Spoelstra is designing a game plan with hopes of keeping James in some sort of check, of course. That doesn’t mean he didn’t speak with reverence when asked about the Lakers’ best player.

“I just think it is a true testament to his greatness to be able to sustain this type of success year in, year out,” Spoelstra said. “Different uniforms, new players and new teams going after him. It’s a real testament to that commitment. He’s seen everything. At this point in his career, it’s just about winning. And his ability to do what he does at his age is incredibly uncommon. But there’s a lot of work that goes on behind the scenes to be able to maintain that.”

The feeling is mutual.

James, on Spoelstra: “I’m not going to sit up here and act like I don’t know what Spo is all about, because he’s damned good, if not great.”

James, on Riley: “This league is not the same without Riles. He’s a great guy, great motivator, someone that just knows what it takes to win.”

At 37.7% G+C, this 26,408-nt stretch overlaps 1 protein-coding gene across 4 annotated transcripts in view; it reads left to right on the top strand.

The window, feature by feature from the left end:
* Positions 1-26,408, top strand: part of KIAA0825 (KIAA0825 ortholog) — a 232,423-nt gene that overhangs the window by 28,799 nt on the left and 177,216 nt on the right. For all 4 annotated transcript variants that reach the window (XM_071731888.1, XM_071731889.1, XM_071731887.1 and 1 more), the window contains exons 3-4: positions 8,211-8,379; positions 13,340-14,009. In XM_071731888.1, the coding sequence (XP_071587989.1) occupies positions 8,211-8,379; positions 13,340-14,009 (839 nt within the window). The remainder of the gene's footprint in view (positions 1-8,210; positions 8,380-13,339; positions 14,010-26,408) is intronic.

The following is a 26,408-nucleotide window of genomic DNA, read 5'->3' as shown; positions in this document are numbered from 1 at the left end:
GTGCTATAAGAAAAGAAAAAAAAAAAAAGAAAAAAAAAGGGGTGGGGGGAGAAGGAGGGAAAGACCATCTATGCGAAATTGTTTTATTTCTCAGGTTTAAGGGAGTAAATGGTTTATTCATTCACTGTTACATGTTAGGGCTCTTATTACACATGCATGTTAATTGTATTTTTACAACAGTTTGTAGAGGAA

No shade thrown there.

Both teams haven’t endured much trouble in the bubble: The Heat and Lakers have each gone 12-3 in the playoffs. The Heat are the first No. 5 seed to make the finals and weren’t exactly surprised to see that James is the one standing between them and the Larry O’Brien Trophy.

“It’s been like this for a very long time. If you want to win, you’re going to have to go through a LeBron James-led team,” said Heat forward Jimmy Butler, who’ll be going to his first finals in his first Miami season. “At the end of the day, that’s what it normally comes down to. … You’re going to get the same test over and over again until you pass, and that test is LeBron James.”

Lakers star Anthony Davis is in the finals for the first time, so he’ll likely be dealing with a bit of nerves on Wednesday night. Butler acknowledged he’d be doing the same as well.

The Lakers are comfortably favored. Davis isn’t expecting it to be easy.